Best Buy denied me any returns for a year


I just wanted to warn people about this as Best Buy certainly didn’t warn me. I have purchased many computers and electronics from them over the years, literally thousands. I have been returning a few items lately, mostly unopened home automation switches and sensors etc. Tonight on the last little switch I was returning a receipt printed out that said I can no longer do returns. I called the number and they said I can’t return anything for a year, that I have returned too many things. So the $750 ADT Smartthings Alarm kit and other Ecobee room sensors that I purchased at the very same time cannot be returned. If I had known this ahead of time, I would never have bought those things.

Why are buying stuff to return it?


This happened to me once after I returned a phone (and immediately re-bought to get a better deal) and a TV that I wasn’t happy with in the same year. They told me that it was only on future purchases for some period of time. I think you’re safe on things you’ve already purchased. They can’t change the terms and conditions after the fact like this.

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To answer that queston, I hadn’t read all these great posts and bough the wrong system. Also they can’t answer your questions so you just have to buy it and see if it works.

There’s your answer right there. You have returned so many items they have marked you as a possible counterfeiter or serial returner to make money. They are doing it to mitigate fraudulent returns.


Three of the five of your posts are asking about returning things.


You still can make a warranty claim, I guess … and contact your Credit Card issuer – many of them have bonus purchase protection programs that extend warranties, price-drop refunds, return policy extensions, etc.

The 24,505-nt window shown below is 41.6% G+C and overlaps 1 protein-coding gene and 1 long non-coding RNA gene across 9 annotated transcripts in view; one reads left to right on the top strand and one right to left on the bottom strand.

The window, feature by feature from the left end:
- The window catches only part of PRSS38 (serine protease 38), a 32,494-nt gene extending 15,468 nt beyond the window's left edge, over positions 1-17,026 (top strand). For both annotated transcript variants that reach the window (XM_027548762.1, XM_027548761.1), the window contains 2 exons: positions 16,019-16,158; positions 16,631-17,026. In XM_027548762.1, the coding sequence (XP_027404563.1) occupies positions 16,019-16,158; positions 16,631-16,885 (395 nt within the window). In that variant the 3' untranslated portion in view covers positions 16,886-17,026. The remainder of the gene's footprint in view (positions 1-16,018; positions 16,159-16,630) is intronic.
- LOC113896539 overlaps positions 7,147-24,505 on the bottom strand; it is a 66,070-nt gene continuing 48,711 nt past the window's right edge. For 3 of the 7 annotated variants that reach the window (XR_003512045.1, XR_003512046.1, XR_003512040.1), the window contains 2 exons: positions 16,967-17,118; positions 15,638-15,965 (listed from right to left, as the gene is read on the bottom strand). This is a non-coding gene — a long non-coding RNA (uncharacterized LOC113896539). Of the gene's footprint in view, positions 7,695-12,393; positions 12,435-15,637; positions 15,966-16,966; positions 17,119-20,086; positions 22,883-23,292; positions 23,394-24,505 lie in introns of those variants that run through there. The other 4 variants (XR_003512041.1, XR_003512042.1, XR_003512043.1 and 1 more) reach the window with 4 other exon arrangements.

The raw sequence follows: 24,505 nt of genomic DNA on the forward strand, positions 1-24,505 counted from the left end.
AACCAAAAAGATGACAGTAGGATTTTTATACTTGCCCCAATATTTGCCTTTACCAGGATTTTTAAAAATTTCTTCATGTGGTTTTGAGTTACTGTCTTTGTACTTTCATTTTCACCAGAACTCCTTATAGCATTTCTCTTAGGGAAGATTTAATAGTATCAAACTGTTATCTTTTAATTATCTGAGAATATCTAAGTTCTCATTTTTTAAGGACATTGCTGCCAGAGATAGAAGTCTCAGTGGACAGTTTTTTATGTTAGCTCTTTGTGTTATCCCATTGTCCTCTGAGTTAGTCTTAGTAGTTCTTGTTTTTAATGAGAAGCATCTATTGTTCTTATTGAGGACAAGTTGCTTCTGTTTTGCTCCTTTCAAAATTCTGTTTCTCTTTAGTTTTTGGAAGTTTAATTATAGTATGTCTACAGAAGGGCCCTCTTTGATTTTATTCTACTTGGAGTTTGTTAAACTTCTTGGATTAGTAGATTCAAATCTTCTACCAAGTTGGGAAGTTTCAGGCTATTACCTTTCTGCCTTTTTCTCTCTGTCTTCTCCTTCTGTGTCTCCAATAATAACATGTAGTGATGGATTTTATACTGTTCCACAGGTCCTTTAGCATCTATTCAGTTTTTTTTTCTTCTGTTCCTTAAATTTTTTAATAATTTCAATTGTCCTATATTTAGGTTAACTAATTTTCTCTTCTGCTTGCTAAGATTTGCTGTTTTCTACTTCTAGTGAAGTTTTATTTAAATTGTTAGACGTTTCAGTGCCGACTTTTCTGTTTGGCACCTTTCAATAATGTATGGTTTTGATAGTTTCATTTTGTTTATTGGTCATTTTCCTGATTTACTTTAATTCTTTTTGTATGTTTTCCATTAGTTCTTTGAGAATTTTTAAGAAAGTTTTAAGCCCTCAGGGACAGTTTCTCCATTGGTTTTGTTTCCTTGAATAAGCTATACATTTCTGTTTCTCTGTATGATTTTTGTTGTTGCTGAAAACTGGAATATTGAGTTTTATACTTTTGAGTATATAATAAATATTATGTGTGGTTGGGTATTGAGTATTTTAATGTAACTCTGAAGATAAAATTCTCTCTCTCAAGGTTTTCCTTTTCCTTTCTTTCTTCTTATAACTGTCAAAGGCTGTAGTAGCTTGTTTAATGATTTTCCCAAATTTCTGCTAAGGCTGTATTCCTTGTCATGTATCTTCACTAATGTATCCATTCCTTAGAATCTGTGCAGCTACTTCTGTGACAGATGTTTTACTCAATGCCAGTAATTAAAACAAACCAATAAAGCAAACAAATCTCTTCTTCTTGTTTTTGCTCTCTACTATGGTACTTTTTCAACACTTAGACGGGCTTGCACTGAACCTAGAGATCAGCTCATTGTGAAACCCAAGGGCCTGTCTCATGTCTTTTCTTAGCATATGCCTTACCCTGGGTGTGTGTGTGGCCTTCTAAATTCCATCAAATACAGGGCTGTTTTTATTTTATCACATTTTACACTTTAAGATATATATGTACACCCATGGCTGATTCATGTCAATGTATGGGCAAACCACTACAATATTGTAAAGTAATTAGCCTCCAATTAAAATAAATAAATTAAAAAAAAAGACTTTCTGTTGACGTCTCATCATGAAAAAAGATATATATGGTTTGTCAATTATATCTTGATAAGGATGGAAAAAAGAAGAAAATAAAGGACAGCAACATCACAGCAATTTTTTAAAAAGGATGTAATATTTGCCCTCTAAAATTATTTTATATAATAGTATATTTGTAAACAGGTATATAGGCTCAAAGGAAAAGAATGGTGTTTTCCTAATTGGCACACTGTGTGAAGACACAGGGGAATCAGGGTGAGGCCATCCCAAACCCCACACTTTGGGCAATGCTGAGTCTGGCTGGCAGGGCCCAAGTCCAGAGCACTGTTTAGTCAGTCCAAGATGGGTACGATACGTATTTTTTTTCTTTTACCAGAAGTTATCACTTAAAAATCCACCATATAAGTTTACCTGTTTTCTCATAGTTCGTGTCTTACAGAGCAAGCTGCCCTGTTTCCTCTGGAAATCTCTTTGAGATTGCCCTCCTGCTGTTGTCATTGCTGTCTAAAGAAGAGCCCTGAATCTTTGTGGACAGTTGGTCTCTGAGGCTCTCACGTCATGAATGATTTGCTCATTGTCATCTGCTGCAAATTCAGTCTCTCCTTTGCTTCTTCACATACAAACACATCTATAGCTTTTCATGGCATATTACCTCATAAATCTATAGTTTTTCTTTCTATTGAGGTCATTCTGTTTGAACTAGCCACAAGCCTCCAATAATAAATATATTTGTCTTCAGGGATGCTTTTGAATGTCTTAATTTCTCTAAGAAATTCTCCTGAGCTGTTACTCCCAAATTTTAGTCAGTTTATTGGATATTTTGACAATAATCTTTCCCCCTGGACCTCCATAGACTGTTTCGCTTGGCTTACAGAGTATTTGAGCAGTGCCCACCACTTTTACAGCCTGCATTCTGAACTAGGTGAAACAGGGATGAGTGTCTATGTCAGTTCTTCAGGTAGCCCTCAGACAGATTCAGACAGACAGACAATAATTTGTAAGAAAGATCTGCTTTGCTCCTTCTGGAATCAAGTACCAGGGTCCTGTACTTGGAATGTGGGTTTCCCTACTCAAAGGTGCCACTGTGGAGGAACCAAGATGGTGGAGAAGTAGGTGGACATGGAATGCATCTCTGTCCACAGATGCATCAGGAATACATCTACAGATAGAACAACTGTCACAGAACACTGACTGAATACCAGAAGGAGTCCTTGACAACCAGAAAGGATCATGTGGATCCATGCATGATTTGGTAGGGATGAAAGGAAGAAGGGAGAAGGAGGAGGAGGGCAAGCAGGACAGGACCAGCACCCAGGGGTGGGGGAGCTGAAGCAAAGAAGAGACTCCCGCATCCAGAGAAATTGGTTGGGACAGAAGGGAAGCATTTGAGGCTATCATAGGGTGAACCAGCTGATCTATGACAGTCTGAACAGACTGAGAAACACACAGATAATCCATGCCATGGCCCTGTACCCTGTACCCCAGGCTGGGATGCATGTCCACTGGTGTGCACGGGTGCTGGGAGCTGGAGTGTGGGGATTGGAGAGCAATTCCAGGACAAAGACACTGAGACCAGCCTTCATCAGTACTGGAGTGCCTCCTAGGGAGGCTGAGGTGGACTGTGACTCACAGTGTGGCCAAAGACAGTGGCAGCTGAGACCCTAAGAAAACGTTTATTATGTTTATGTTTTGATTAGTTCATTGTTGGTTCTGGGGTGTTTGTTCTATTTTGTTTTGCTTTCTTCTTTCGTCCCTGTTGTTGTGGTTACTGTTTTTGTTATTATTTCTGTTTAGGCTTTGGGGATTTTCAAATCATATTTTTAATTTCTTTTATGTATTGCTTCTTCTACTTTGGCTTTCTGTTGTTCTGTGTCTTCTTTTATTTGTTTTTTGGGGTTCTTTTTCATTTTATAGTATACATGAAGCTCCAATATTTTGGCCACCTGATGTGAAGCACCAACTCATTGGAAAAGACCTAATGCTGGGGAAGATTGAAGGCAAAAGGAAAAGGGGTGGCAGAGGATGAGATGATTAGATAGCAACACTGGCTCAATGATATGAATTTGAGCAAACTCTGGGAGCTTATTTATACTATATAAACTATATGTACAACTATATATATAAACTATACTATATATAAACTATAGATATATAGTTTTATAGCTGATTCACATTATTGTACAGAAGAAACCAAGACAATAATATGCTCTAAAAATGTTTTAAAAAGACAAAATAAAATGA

If only there were some way to find information on things before you got in the car and drove to Best Buy.


Historically I am not a huge fan of Best Buy, however I have always found them to be more than fair with returns. Heck, they just let my mom upgrade her open and used Apple Watch for a cellular model, after 29 days, and without being an Elite member. Did did not have to fight, argue, or even ask for a manager. She explained why she wanted to exchange and they said agreed with no hesitation. She wasn’t expecting them to say yes and therefore didn’t bring the box. It surprised me to learn that they offered to hold the new watch for her so she could go home and get the box which she did.

We forum dwellers can only understand your situation from your perspective, of which you do admit to making numerous returns lately. Best Buy didn’t change the terms of their policy just for you, if you read their T&Cs it will surely state that they have the right to suspect return “privileges”. Privilege is the key word here, the meaning of which asserts that it is not a right nor a guarantee. This is a common policy for just about all major chains; I’ve heard similar stories about Lowe’s and Home Depot as well.

At the end of the day, your best defense is to exercise the appropriate level of judgement before making any purchase.


Hi Steve,
I totally agree with you. I did talk to the manager and he pointed out previous returns. Some of those were exchanges for better products. I looked at the receipts and the website for return policies but nothing said anything about denying returns. I would like to know where the T&Cs are so I can review them. I don’t necessarily disagree with limiting returns but what I do disagree with is not warning me in advance or at least at the time of purchse. It should be a policy of “you can’t return anything you purchase in the future” not you can’t return a couple thousand I just bought from them. I don’t think it is fair to change the policy retroactively. If they had told me that before I just spend $750 tonight, then I would’nt not have made that purchase. It is the warning and retrocactive part that upsets me.